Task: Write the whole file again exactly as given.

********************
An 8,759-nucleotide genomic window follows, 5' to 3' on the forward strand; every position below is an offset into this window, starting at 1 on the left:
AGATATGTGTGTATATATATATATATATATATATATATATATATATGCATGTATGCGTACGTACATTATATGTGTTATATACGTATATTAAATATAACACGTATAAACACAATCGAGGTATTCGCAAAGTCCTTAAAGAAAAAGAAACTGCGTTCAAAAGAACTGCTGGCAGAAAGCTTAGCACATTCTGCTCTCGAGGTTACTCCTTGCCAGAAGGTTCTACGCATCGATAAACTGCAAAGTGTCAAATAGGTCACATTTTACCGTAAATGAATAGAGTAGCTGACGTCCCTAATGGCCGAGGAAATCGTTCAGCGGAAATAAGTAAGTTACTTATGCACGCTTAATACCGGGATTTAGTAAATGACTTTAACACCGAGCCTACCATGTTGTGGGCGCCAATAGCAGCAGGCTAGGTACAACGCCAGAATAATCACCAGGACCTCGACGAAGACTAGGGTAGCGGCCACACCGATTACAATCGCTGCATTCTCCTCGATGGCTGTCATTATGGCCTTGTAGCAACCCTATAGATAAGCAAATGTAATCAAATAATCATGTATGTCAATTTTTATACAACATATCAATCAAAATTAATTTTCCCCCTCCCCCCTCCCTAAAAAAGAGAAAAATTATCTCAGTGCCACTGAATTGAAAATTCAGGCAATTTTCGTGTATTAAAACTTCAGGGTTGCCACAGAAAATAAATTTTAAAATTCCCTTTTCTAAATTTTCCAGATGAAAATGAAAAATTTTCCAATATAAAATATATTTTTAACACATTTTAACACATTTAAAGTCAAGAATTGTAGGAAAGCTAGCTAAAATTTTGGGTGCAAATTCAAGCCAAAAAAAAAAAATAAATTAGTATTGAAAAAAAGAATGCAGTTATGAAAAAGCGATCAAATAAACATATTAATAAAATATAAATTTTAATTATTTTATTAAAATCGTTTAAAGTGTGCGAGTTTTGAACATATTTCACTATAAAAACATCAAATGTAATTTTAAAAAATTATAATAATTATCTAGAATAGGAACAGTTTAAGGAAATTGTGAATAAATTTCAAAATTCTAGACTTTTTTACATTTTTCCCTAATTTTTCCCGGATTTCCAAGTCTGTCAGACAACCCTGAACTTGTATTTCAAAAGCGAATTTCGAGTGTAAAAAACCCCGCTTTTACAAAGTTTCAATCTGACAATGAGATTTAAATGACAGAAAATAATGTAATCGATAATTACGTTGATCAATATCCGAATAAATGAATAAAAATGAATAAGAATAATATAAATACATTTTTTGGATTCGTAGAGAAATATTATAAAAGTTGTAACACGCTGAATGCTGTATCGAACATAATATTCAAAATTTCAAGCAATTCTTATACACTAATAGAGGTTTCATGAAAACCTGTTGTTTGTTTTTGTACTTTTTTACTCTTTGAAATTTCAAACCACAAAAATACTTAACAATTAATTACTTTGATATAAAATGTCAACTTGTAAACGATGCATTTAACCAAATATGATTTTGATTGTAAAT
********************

An 8,759-nucleotide genomic window follows, 5' to 3' on the forward strand; every position below is an offset into this window, starting at 1 on the left:
AGATATGTGTGTATATATATATATATATATATATATATATATATATGCATGTATGCGTACGTACATTATATGTGTTATATACGTATATTAAATATAACACGTATAAACACAATCGAGGTATTCGCAAAGTCCTTAAAGAAAAAGAAACTGCGTTCAAAAGAACTGCTGGCAGAAAGCTTAGCACATTCTGCTCTCGAGGTTACTCCTTGCCAGAAGGTTCTACGCATCGATAAACTGCAAAGTGTCAAATAGGTCACATTTTACCGTAAATGAATAGAGTAGCTGACGTCCCTAATGGCCGAGGAAATCGTTCAGCGGAAATAAGTAAGTTACTTATGCACGCTTAATACCGGGATTTAGTAAATGACTTTAACACCGAGCCTACCATGTTGTGGGCGCCAATAGCAGCAGGCTAGGTACAACGCCAGAATAATCACCAGGACCTCGACGAAGACTAGGGTAGCGGCCACACCGATTACAATCGCTGCATTCTCCTCGATGGCTGTCATTATGGCCTTGTAGCAACCCTATAGATAAGCAAATGTAATCAAATAATCATGTATGTCAATTTTTATACAACATATCAATCAAAATTAATTTTCCCCCTCCCCCCTCCCTAAAAAAGAGAAAAATTATCTCAGTGCCACTGAATTGAAAATTCAGGCAATTTTCGTGTATTAAAACTTCAGGGTTGCCACAGAAAATAAATTTTAAAATTCCCTTTTCTAAATTTTCCAGATGAAAATGAAAAATTTTCCAATATAAAATATATTTTTAACACATTTTAACACATTTAAAGTCAAGAATTGTAGGAAAGCTAGCTAAAATTTTGGGTGCAAATTCAAGCCAAAAAAAAAAAATAAATTAGTATTGAAAAAAAGAATGCAGTTATGAAAAAGCGATCAAATAAACATATTAATAAAATATAAATTTTAATTATTTTATTAAAATCGTTTAAAGTGTGCGAGTTTTGAACATATTTCACTATAAAAACATCAAATGTAATTTTAAAAAATTATAATAATTATCTAGAATAGGAACAGTTTAAGGAAATTGTGAATAAATTTCAAAATTCTAGACTTTTTTACATTTTTCCCTAATTTTTCCCGGATTTCCAAGTCTGTCAGACAACCCTGAACTTGTATTTCAAAAGCGAATTTCGAGTGTAAAAAACCCCGCTTTTACAAAGTTTCAATCTGACAATGAGATTTAAATGACAGAAAATAATGTAATCGATAATTACGTTGATCAATATCCGAATAAATGAATAAAAATGAATAAGAATAATATAAATACATTTTTTGGATTCGTAGAGAAATATTATAAAAGTTGTAACACGCTGAATGCTGTATCGAACATAATATTCAAAATTTCAAGCAATTCTTATACACTAATAGAGGTTTCATGAAAACCTGTTGTTTGTTTTTGTACTTTTTTACTCTTTGAAATTTCAAACCACAAAAATACTTAACAATTAATTACTTTGATATAAAATGTCAACTTGTAAACGATGCATTTAACCAAATATGATTTTGATTGTAAAT